blob: 35c3f5415476dcebd3e3397f719dcc8de5cc41a2 [file] [log] [blame]
Overriding ACPI tables via initrd
1) Introduction (What is this about)
2) What is this for
3) How does it work
4) References (Where to retrieve userspace tools)
1) What is this about
If the ACPI_INITRD_TABLE_OVERRIDE compile option is true, it is possible to
override nearly any ACPI table provided by the BIOS with an instrumented,
modified one.
For a full list of ACPI tables that can be overridden, take a look at
the char *table_sigs[MAX_ACPI_SIGNATURE]; definition in drivers/acpi/osl.c
All ACPI tables iasl (Intel's ACPI compiler and disassembler) knows should
be overridable, except:
- ACPI_SIG_RSDP (has a signature of 6 bytes)
- ACPI_SIG_FACS (does not have an ordinary ACPI table header)
Both could get implemented as well.
2) What is this for
Please keep in mind that this is a debug option.
ACPI tables should not get overridden for productive use.
If BIOS ACPI tables are overridden the kernel will get tainted with the
Complain to your platform/BIOS vendor if you find a bug which is so sever
that a workaround is not accepted in the Linux kernel.
Still, it can and should be enabled in any kernel, because:
- There is no functional change with not instrumented initrds
- It provides a powerful feature to easily debug and test ACPI BIOS table
compatibility with the Linux kernel.
3) How does it work
# Extract the machine's ACPI tables:
cd /tmp
acpidump >acpidump
acpixtract -a acpidump
# Disassemble, modify and recompile them:
iasl -d *.dat
# For example add this statement into a _PRT (PCI Routing Table) function
# of the DSDT:
Store("HELLO WORLD", debug)
iasl -sa dsdt.dsl
# Add the raw ACPI tables to an uncompressed cpio archive.
# They must be put into a /kernel/firmware/acpi directory inside the
# cpio archive.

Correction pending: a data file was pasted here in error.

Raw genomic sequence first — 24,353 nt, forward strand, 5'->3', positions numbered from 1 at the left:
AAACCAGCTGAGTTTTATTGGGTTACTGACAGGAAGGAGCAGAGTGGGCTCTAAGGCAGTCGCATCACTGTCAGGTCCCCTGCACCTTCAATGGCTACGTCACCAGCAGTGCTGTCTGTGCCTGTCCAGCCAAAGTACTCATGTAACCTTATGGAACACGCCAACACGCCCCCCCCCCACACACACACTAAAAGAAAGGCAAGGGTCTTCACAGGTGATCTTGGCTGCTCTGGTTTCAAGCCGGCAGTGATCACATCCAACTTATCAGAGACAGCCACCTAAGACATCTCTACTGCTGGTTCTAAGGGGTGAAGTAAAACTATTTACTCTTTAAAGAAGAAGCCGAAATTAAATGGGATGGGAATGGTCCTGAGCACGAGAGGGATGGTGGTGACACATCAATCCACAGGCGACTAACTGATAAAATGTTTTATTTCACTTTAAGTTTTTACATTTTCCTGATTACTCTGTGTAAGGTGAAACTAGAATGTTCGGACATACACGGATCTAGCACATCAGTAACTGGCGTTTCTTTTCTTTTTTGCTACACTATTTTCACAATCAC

# The uncompressed cpio archive must be the first.
# Other, typically compressed cpio archives, must be
# concatenated on top of the uncompressed one.
mkdir -p kernel/firmware/acpi
cp dsdt.aml kernel/firmware/acpi
# A maximum of: #define ACPI_OVERRIDE_TABLES 10
# tables are currently allowed (see osl.c):
iasl -sa facp.dsl
iasl -sa ssdt1.dsl
cp facp.aml kernel/firmware/acpi
cp ssdt1.aml kernel/firmware/acpi
# Create the uncompressed cpio archive and concatenate the original initrd
# on top:
find kernel | cpio -H newc --create > /boot/instrumented_initrd
cat /boot/initrd >>/boot/instrumented_initrd
# reboot with increased acpi debug level, e.g. boot params:
acpi.debug_level=0x2 acpi.debug_layer=0xFFFFFFFF
# and check your syslog:
[ 1.268089] ACPI: PCI Interrupt Routing Table [\_SB_.PCI0._PRT]
[ 1.272091] [ACPI Debug] String [0x0B] "HELLO WORLD"
iasl is able to disassemble and recompile quite a lot different,
also static ACPI tables.
4) Where to retrieve userspace tools
iasl and acpixtract are part of Intel's ACPICA project:
and should be packaged by distributions (for example in the acpica package
on SUSE).
acpidump can be found in Len Browns pmtools:
This tool is also part of the acpica package on SUSE.
Alternatively, used ACPI tables can be retrieved via sysfs in latest kernels: